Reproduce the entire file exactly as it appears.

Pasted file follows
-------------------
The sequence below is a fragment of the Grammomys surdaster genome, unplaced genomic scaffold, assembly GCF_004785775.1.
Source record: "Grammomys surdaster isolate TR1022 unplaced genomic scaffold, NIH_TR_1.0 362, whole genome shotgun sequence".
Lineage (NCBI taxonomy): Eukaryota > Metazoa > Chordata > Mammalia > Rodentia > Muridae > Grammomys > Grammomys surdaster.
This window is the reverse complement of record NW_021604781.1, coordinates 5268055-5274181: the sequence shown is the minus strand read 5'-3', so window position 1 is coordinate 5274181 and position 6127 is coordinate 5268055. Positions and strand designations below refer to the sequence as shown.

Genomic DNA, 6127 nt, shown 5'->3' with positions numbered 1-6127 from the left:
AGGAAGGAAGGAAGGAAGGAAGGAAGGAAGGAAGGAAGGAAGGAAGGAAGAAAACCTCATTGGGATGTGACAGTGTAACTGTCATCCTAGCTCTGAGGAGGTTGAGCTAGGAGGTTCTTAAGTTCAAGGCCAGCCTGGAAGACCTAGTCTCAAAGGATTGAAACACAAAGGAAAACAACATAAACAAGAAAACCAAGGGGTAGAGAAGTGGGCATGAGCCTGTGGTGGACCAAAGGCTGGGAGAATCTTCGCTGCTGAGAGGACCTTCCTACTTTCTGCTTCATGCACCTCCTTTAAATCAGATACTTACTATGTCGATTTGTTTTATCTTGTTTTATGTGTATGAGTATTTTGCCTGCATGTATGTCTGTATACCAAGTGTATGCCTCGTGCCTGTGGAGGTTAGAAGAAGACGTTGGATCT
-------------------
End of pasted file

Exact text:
The sequence below is a fragment of the Grammomys surdaster genome, unplaced genomic scaffold, assembly GCF_004785775.1.
Source record: "Grammomys surdaster isolate TR1022 unplaced genomic scaffold, NIH_TR_1.0 362, whole genome shotgun sequence".
Lineage (NCBI taxonomy): Eukaryota > Metazoa > Chordata > Mammalia > Rodentia > Muridae > Grammomys > Grammomys surdaster.
This window is the reverse complement of record NW_021604781.1, coordinates 5268055-5274181: the sequence shown is the minus strand read 5'-3', so window position 1 is coordinate 5274181 and position 6127 is coordinate 5268055. Positions and strand designations below refer to the sequence as shown.

Genomic DNA, 6127 nt, shown 5'->3' with positions numbered 1-6127 from the left:
AGGAAGGAAGGAAGGAAGGAAGGAAGGAAGGAAGGAAGGAAGGAAGGAAGAAAACCTCATTGGGATGTGACAGTGTAACTGTCATCCTAGCTCTGAGGAGGTTGAGCTAGGAGGTTCTTAAGTTCAAGGCCAGCCTGGAAGACCTAGTCTCAAAGGATTGAAACACAAAGGAAAACAACATAAACAAGAAAACCAAGGGGTAGAGAAGTGGGCATGAGCCTGTGGTGGACCAAAGGCTGGGAGAATCTTCGCTGCTGAGAGGACCTTCCTACTTTCTGCTTCATGCACCTCCTTTAAATCAGATACTTACTATGTCGATTTGTTTTATCTTGTTTTATGTGTATGAGTATTTTGCCTGCATGTATGTCTGTATACCAAGTGTATGCCTCGTGCCTGTGGAGGTTAGAAGAAGACGTTGGATCT